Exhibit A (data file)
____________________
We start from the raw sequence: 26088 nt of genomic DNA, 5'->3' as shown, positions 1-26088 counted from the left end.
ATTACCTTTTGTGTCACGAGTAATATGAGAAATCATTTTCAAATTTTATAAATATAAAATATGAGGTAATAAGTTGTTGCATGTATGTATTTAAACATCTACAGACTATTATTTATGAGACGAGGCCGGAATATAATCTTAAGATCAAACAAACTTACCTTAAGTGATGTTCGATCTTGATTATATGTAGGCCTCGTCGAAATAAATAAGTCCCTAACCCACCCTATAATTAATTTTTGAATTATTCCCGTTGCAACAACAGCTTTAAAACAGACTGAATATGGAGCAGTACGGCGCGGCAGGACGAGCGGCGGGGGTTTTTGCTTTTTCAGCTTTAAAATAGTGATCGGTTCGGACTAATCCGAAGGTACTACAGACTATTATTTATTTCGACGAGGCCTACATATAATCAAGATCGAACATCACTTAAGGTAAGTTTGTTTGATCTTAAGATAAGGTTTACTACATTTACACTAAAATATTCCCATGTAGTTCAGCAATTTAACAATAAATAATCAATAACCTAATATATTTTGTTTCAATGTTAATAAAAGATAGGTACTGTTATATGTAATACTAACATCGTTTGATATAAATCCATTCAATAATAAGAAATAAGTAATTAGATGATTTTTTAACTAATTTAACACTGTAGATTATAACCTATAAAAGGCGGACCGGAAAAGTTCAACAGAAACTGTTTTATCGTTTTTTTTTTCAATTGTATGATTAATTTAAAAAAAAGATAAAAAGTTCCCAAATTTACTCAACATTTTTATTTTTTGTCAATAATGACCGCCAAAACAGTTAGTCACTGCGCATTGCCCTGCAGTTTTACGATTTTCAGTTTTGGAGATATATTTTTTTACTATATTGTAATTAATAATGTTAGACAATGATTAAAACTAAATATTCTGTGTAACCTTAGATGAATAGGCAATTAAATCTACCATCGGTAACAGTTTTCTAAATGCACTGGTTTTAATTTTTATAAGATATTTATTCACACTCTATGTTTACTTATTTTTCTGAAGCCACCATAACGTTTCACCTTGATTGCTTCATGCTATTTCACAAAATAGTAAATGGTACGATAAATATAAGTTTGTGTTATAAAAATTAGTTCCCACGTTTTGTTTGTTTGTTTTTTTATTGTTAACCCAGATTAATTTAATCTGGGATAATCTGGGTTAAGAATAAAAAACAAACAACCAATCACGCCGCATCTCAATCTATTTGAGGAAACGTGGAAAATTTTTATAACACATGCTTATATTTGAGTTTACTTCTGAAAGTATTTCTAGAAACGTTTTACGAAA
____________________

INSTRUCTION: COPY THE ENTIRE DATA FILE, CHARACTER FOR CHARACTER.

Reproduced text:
We start from the raw sequence: 26088 nt of genomic DNA, 5'->3' as shown, positions 1-26088 counted from the left end.
ATTACCTTTTGTGTCACGAGTAATATGAGAAATCATTTTCAAATTTTATAAATATAAAATATGAGGTAATAAGTTGTTGCATGTATGTATTTAAACATCTACAGACTATTATTTATGAGACGAGGCCGGAATATAATCTTAAGATCAAACAAACTTACCTTAAGTGATGTTCGATCTTGATTATATGTAGGCCTCGTCGAAATAAATAAGTCCCTAACCCACCCTATAATTAATTTTTGAATTATTCCCGTTGCAACAACAGCTTTAAAACAGACTGAATATGGAGCAGTACGGCGCGGCAGGACGAGCGGCGGGGGTTTTTGCTTTTTCAGCTTTAAAATAGTGATCGGTTCGGACTAATCCGAAGGTACTACAGACTATTATTTATTTCGACGAGGCCTACATATAATCAAGATCGAACATCACTTAAGGTAAGTTTGTTTGATCTTAAGATAAGGTTTACTACATTTACACTAAAATATTCCCATGTAGTTCAGCAATTTAACAATAAATAATCAATAACCTAATATATTTTGTTTCAATGTTAATAAAAGATAGGTACTGTTATATGTAATACTAACATCGTTTGATATAAATCCATTCAATAATAAGAAATAAGTAATTAGATGATTTTTTAACTAATTTAACACTGTAGATTATAACCTATAAAAGGCGGACCGGAAAAGTTCAACAGAAACTGTTTTATCGTTTTTTTTTTCAATTGTATGATTAATTTAAAAAAAAGATAAAAAGTTCCCAAATTTACTCAACATTTTTATTTTTTGTCAATAATGACCGCCAAAACAGTTAGTCACTGCGCATTGCCCTGCAGTTTTACGATTTTCAGTTTTGGAGATATATTTTTTTACTATATTGTAATTAATAATGTTAGACAATGATTAAAACTAAATATTCTGTGTAACCTTAGATGAATAGGCAATTAAATCTACCATCGGTAACAGTTTTCTAAATGCACTGGTTTTAATTTTTATAAGATATTTATTCACACTCTATGTTTACTTATTTTTCTGAAGCCACCATAACGTTTCACCTTGATTGCTTCATGCTATTTCACAAAATAGTAAATGGTACGATAAATATAAGTTTGTGTTATAAAAATTAGTTCCCACGTTTTGTTTGTTTGTTTTTTTATTGTTAACCCAGATTAATTTAATCTGGGATAATCTGGGTTAAGAATAAAAAACAAACAACCAATCACGCCGCATCTCAATCTATTTGAGGAAACGTGGAAAATTTTTATAACACATGCTTATATTTGAGTTTACTTCTGAAAGTATTTCTAGAAACGTTTTACGAAA